Prior to the Black Plague, many Europeans were avid believers in their faith. Many people believed that the Plague was a punishment sent by God in response to evildoers and sinners. Accompanied with a lack of understanding how the disease was actually transmitted, this caused many people to believe that the cure to the Black Plague could be achieved through God’s forgiveness. This caused a renewed sense of religious fervor, and led to the persecution of many ethnic minorities, including Jews. Many clergymen abandoned their roles and refused to perform last rites on the sickly, in fear of getting infected. However, after the plague, faith in religion drastically decreased. Many clergymen passed away during the plague which made it harder to train church officials and pass on traditions. Also the failure of prayer in preventing the spread of illness and death, caused many people to turn their backs on religion. Thus, the Black Plague led to major changes to European religious belief both during and after it’s outbreak.

The Black Plague resulted in many social, economic, political and religious changes which ultimately ended the medieval age of Europe. The Black Death led to widespread questioning of authority and previously held orthodox beliefs. Many commoner revolts occurred the most popular of which occurred in Florence in 1378 by the Ciompi. Following the Black Plague, many people became obsessed with the notion of death and had pessimistic views on the fleeting image of life. People began to want to live past their ordinary, mundane lives and live life to the fullest. This caused people to find solace in art and literature, which many historians believe was an indirect cause of the Renaissance Age in Italy. Wealthy lords and patrons, began to enjoy arts which concerned both religious and secular objects. This new fascination in secular themes led to the birth of new artists and writers. Thus, the Black Plague caused the European culture to be less religiously inclined and more secular, which led to the birth of the Renaissance in Italy (, 2019).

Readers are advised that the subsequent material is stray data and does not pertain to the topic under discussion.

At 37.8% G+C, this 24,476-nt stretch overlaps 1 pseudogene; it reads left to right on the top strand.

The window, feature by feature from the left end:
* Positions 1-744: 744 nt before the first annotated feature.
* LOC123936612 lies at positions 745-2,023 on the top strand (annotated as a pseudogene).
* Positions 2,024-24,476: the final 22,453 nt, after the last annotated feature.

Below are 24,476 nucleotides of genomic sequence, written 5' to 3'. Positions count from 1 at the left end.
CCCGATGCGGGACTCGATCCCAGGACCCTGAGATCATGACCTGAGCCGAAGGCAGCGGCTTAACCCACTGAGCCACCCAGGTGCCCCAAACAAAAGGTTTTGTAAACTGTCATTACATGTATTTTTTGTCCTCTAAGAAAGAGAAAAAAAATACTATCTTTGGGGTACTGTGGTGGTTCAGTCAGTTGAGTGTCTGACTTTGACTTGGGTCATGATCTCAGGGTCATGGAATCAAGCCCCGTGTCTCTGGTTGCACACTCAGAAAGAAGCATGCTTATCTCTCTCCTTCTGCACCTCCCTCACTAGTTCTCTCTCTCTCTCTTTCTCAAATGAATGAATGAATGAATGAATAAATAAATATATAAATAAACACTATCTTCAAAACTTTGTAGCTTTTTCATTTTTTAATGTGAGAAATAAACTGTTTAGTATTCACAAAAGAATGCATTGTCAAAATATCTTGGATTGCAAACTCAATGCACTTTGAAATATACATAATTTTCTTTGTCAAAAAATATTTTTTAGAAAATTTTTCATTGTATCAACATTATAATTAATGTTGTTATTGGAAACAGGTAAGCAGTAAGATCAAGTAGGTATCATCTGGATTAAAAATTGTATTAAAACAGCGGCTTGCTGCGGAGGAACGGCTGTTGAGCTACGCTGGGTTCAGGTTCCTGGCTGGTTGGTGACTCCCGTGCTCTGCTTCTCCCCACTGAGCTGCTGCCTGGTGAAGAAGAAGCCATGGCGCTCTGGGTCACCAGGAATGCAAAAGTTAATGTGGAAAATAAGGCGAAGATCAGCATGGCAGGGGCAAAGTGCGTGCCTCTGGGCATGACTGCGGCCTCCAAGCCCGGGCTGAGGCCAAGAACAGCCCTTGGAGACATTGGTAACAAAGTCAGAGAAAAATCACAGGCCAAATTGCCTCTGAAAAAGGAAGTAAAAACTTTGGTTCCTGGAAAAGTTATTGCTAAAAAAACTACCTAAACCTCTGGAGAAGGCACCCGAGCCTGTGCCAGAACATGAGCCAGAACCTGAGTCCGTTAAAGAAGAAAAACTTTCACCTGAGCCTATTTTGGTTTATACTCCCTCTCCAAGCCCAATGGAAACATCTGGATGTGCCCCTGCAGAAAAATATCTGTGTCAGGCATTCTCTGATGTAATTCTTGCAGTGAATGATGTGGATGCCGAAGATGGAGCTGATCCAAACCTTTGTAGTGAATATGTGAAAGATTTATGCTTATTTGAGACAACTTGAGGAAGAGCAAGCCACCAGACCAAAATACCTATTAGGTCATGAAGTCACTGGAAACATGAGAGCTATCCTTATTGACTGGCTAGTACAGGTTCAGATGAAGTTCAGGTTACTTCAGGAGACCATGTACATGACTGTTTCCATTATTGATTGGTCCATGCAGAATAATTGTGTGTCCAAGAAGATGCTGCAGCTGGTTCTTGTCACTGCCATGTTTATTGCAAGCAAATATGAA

The Black Plague took Europe by surprise and led to the death of over half its population. Europe’s unsanitary living conditions and overcrowded population allowed the already easily transmittable disease to quickly spread. The Black Plague had many positive and negative effects to European social, economic, political and religious factors. The upheavals that the Black Plague caused ultimately ended the medieval European era, and indirectly ushered in the age of the Renaissance. The medical technology and modern living conditions that currently exist in the 21st century, allows this age to be a much safer time to prevent potential epidemics like the Black Plague from ever occurring again.

Work Cited

Barbara, Tuchman. A Distant Mirror – The Calamitous 14th Century. 1978. New York: Ballantine Books, pp. 92-93.
Boccaccio, Decameron,. M. Rigg, trans. (London: David Campbell, 1921), Vol. 1, pp. 5-11. (2019, January 19). How did the Bubonic Plague make the Italian Renaissance possible? Retrieved December 17, 2019, from _Bubonic_Plague_make_the_Italian_Renaissance_possible?

Decameron Web. (n.d.). Retrieved December 19, 2019, from Editors. (2010, September 17). Black Death. Retrieved December 16, 2019, from

Poor Hygiene During The Black Plague? (2017, July 13). Retrieved December 17, 2019, from

“The Black Death, 1348,” EyeWitness to History, (2001).

The Economic Consequences Of The Black Death. (2019). The Black Death in the Middle East, 240–248. doi: 10.2307/j.ctvbcd1b3.12